Knight of Cups
Director: Terrence Malick
A) 2 hours of random and pretentious images of nonsense. Bordering on self-parody.
B) A glorious, masterful and unique glimpse into the existnetial experience.
C) Somewhere it between.
While it's never really that simple (or appropriate) to put a film into such categories, that seems to be the general consensus I have found when reading reviews for this film.
Before I begin my review, I feel I should note as a disclaimer: I thought the Tree of Life was an modern day masterpiece, and To The Wonder, while not holding it in the same esteem, still a very accomplishment piece of cinema. I feel there is reason to immediately bring Malicks latests 2 films into consideration, as Knight of Cups follows on the similar polarising method with it's non-lineaer experimental narratives. There are many similarities between the 3 films apparent, whether its cinematic methods, concepts or visuals. The opening scenes, for example, capture the Northern Lights in a way that made me immediately think of the Galaxies seen in the Tree of Life or the sweeping fields and skies of To The Wonder. There even features another slow continuous shot of a young child running within a house.
Knight of Cups follows Rick (Christian Bale) as a screenwriter struggling for purpose as he fails to escape the clutches of a lush but hollow hollywood lifestyle. We witnesses him sharing the screen with one female to the next, yet hardly interacting with his co-stars in the traditional sense. This includes his ex-wife Cate Blanchett and a string of love interests (ranging from Natalie Portman and Imogen Poots to Teresa Palmer among others). While some may look at this, as one person cunningly commented in response to the films trailer on youtube, as "white rich guy problems". It's so much more than that. It really is. The true marvel I find with Malick's films is that when you stop looking for answers you gain something profound in it. We linger in the troubled mindset of Rick and it's joyfully mysterious. Malick and Bale take you into Rick's world without giving you any sense of direction, whether it is his time spent with his female co-stars or his brother (Wes Bentley), father or friends (such as Kevin Corrigan). Much of this is spent of Rick dealing with loss, regret and, most significantly, uncertainty. Its not exactly an existential mid life crisis. Or dealign with the loss of a brother. It's the human condition. Its something we can find a connection to despite seemingly dissimilar experiences. Because Malick creates the perfect atmosphere of the human experience.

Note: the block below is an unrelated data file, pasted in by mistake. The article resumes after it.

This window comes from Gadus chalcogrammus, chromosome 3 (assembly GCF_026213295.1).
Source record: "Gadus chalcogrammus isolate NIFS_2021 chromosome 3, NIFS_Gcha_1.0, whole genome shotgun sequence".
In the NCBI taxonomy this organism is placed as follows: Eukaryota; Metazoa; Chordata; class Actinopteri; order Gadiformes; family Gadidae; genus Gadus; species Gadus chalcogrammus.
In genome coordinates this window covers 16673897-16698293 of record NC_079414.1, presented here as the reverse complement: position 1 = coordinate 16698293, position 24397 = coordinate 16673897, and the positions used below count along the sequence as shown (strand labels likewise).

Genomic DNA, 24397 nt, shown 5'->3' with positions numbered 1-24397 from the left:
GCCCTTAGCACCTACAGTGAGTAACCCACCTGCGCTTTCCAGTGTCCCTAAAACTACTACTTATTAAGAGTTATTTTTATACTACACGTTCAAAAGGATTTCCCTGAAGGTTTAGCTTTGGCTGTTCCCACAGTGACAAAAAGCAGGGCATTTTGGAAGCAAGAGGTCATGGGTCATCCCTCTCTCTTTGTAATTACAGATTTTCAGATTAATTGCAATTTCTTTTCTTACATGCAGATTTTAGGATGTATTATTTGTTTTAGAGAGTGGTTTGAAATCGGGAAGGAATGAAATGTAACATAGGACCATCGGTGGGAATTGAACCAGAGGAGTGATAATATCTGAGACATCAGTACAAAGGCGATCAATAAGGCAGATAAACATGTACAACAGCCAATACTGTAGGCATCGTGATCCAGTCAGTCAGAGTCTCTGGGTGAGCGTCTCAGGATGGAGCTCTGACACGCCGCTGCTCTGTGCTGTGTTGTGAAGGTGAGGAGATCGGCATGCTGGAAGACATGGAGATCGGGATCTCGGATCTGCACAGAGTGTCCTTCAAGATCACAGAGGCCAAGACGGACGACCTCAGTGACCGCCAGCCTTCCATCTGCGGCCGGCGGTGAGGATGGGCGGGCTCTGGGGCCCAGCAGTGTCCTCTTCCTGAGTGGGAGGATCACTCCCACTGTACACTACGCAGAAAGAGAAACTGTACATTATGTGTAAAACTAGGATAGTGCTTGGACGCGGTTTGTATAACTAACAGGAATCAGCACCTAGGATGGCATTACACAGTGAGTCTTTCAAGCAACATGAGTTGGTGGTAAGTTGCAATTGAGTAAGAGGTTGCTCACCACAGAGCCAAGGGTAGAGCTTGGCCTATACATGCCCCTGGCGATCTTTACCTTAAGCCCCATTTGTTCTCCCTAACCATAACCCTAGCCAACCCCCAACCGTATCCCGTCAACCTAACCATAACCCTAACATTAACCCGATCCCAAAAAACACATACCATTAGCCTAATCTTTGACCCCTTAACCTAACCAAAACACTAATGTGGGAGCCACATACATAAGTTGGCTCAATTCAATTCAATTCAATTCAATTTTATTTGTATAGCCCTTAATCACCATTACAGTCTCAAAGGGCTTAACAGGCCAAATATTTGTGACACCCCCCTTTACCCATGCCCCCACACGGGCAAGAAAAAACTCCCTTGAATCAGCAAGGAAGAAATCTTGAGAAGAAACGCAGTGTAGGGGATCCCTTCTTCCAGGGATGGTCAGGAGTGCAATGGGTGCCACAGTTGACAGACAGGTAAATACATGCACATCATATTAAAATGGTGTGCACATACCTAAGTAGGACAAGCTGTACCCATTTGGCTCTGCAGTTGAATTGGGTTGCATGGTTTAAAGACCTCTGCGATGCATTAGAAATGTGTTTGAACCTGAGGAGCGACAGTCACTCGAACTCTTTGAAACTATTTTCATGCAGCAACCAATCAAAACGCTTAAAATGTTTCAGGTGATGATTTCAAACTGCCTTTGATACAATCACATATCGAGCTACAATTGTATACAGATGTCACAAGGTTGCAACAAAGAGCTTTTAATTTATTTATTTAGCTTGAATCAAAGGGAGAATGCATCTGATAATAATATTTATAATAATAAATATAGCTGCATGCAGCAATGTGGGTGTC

We are puzzled with whats going on because so is Rick. To be honest, watching the film made me actually appreciate To The Wonder a lot more. I'm now fully on board with the concept that Malick isn't run out of ideas post Tree of Life. Instead, his pursuing the truly personal and mundane ideas we all face. But drawing on this concepts with different characters, underlining themes and more. It's quite extraordinary. Like Tree of Life we find our protagonist searching through beautiful scenery of landscapes and deserts, but in this case it is expertly juxtaposed with movie backdrops, stages and hollywood parties. Where the dichotomy of superficial surroundings and natural environment perfectly encapsulates Ricks crisis of how his has spent his life. We see a study of spiritual emptiness in a materialistic world but in which evokes a universal truth that most people can relate to. Furthermore, the symbolism of the ocean and water (reminding me a bit of Ingmar Bergman's Fanny and Alexander) where Bale and his co-stars all share at one point or another throughout the film is truly fascinating.
With Emmanuel Lubezki once gain at the helm, its no surprise that the film is gorgeously shot. The roaming camera work is extraordinary, whether it traces soaring freeways, deserts or Rick's working environment of movie studio backdrops. It's not just that its looks beautiful, but it successful evokes the feeling of a wondering and lost existence. Whats more surprising is how well the occasional GoPro footage was utilised, seen as Bale parties or drives for example. It supplements a very personnel and rampant approach, yet Malick smartly doesn't rely too heavy on it.
One of the most surprising elements of the film was not the unconventional narrative or lack of dialogue, but rather the random cameos that appeared throughout. It seems apparent Malick and co pretty much rocked up to a couple of LA parties and just started filming. It is where we encounter the likes of comedians Nick Kroll and Joe Lo Truglio plus actors Jason Clarke and Joe Manganiello. Or hollywood meetings where we find Dan Harmon (creator of TVs Community). Blink and you'll miss Nick Offerman in the background at a film studio. Its truly dazzling and, in a slight way, quite meta.
B. Of course, never doubted it.